If you want to understand how the economy is being transformed, look at the intersection of Big Tech, financialization and the central state. The two dynamics transforming the economy--technology and financialization--are intertwined yet widely viewed as unrelated. Critics and proponents of each largely ignore the other dynamic: critics of institutionalized fraud and other manifestations of financialization implicitly assume the economy will return...

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Japan’s Surprise Positive Is A Huge Minus

Preliminary estimates show that Japanese GDP surprised to the upside by a significant amount. According to Japan’s Cabinet Office, Real GDP expanded by 0.5% (seasonally-adjusted) in the first quarter of 2019 from the last quarter of 2018. That’s an annual rate of +2.1%. Most analysts had been expecting around a 0.2% contraction, which would’ve been the third quarterly minus out of the last five.

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The Normalization and Institutionalization of Fraud

Normalizing and institutionalizing fraud undermines the foundations of the economy and the financial system. I am indebted to Manoj Samanta (twitter: @flation_debate) for the insightful concept the commoditization of fraud. The first step in the commoditization of fraud is to normalize fraud as Business as Usual (BAU) to the point that it's no longer viewed as "wrong," destructive or an aberration of evil-doers but as an accepted way to maximize...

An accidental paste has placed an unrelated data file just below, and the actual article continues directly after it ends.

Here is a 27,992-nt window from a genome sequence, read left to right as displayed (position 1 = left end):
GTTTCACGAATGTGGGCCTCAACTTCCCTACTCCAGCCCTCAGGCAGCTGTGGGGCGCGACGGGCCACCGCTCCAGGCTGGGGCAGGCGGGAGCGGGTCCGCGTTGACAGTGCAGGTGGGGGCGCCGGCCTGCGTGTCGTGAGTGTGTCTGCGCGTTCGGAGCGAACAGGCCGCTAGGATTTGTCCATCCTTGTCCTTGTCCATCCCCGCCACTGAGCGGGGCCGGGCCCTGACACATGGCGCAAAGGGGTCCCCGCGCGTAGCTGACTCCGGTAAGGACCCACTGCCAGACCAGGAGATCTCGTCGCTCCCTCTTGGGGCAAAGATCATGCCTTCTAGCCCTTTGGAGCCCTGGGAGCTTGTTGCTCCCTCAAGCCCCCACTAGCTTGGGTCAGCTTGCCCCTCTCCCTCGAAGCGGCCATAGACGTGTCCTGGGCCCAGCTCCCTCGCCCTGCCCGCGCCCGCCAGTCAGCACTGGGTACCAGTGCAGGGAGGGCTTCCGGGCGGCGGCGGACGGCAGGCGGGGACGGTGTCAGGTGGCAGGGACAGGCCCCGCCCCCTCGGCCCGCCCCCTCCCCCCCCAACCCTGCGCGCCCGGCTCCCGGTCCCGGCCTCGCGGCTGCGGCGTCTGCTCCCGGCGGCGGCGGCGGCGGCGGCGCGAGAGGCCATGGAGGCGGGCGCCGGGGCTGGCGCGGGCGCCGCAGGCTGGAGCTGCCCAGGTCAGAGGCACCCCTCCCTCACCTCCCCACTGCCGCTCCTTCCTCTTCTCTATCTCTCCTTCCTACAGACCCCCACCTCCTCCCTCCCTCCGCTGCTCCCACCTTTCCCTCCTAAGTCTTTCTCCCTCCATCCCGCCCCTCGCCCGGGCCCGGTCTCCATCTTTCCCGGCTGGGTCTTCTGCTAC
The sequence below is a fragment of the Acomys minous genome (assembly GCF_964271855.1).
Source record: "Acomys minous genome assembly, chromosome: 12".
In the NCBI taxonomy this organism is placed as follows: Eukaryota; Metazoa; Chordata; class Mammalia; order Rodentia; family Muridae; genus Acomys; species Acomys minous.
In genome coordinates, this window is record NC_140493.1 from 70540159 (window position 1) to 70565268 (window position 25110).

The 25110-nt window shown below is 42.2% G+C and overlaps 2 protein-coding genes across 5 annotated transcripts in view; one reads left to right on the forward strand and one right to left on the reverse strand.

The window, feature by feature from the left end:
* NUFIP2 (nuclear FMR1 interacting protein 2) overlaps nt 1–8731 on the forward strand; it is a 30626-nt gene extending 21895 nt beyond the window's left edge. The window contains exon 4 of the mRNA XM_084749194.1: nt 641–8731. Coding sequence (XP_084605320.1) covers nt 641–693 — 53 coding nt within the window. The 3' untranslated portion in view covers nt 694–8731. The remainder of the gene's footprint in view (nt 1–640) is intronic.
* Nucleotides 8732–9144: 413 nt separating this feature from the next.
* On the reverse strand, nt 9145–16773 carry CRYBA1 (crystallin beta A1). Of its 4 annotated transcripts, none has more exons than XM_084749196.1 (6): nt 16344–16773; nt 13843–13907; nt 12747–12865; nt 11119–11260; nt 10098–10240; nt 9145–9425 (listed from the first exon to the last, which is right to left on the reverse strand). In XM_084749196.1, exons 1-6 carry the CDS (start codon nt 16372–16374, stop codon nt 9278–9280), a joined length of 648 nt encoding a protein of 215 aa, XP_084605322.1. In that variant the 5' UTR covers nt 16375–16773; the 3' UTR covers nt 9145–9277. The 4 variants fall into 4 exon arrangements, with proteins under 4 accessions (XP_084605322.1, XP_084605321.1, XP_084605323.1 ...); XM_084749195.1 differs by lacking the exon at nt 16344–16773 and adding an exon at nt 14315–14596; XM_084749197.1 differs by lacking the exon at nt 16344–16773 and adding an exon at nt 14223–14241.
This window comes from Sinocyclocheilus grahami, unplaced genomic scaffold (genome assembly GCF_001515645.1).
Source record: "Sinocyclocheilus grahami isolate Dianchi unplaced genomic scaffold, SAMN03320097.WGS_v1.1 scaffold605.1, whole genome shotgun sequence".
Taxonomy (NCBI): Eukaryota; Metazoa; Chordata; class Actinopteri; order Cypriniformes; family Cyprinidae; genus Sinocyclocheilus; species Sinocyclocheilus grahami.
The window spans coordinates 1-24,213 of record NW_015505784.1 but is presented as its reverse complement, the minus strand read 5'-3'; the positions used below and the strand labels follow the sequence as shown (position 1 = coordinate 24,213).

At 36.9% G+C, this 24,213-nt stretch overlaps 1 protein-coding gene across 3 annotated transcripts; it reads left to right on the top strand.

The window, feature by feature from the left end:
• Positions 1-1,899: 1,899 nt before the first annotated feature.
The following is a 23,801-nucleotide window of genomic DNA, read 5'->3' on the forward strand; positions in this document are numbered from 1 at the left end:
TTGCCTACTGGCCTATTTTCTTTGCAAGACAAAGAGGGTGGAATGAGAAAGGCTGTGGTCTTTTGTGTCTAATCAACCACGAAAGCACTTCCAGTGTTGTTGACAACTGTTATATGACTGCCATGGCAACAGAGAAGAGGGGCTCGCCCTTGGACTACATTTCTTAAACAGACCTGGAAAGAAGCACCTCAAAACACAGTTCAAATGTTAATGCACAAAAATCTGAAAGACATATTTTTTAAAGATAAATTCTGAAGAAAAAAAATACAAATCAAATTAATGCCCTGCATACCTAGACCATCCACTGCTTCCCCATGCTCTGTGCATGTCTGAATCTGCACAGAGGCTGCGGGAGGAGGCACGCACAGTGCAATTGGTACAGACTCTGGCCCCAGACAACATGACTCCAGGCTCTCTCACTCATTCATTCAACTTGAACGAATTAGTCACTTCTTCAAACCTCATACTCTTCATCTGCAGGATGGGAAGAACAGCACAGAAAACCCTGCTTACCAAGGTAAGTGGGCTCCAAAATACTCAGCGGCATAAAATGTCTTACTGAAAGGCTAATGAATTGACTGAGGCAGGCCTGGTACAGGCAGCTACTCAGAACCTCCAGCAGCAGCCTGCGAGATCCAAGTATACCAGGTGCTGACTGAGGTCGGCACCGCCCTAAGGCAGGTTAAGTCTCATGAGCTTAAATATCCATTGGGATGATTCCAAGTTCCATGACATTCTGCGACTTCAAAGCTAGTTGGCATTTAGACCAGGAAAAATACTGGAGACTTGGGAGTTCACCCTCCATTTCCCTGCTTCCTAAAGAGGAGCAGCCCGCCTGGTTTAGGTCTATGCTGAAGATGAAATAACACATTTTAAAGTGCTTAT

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Downward Mobility Matters More Than Liberal-Conservative Labels

The real heresy here is the American economy is now rigged for downward mobility. In the conventional narrative, one's economic class is overshadowed by one's political belief structure: liberal, conservative, libertarian, etc. In terms of economic class, the conventional narrative divides people into their ideological beliefs about economic ideologies: free market capitalism, socialism, etc.

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Global Doves Expire: Fed Pause Fizzles (US Retail Sales)

Before the stock market’s slide beginning in early October, for most people they heard the economy was booming, the labor market was unbelievably good, an inflationary breakout just over the horizon. Jay Powell did as much as anyone to foster this belief, chief caretaker to the narrative. He and his fellow central bankers couldn’t use the word “strong” enough.

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Core sovereign bond yields – update

We are adjusting downward our year-end targets for the 10-year US Treasury and Bund yields.Taking hold of two important changes to our central macroeconomic scenarios, we are adjusting downward our year-end target for the 10-year US Treasury yield from 3.0% to 2.8% and the Bund yield from 0.5% to 0.3%. 

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Effective Recession First In Japan?

For a lot of people, a recession is two consecutive quarters of negative GDP. This is called the technical definition in the mainstream and financial media. While this specific pattern can indicate a change in the business cycle, it’s really only one narrow case. Recessions are not just tied to GDP. In the US, the Economists who make the determination (the NBER) will tell you recessions aren’t always so straightforward.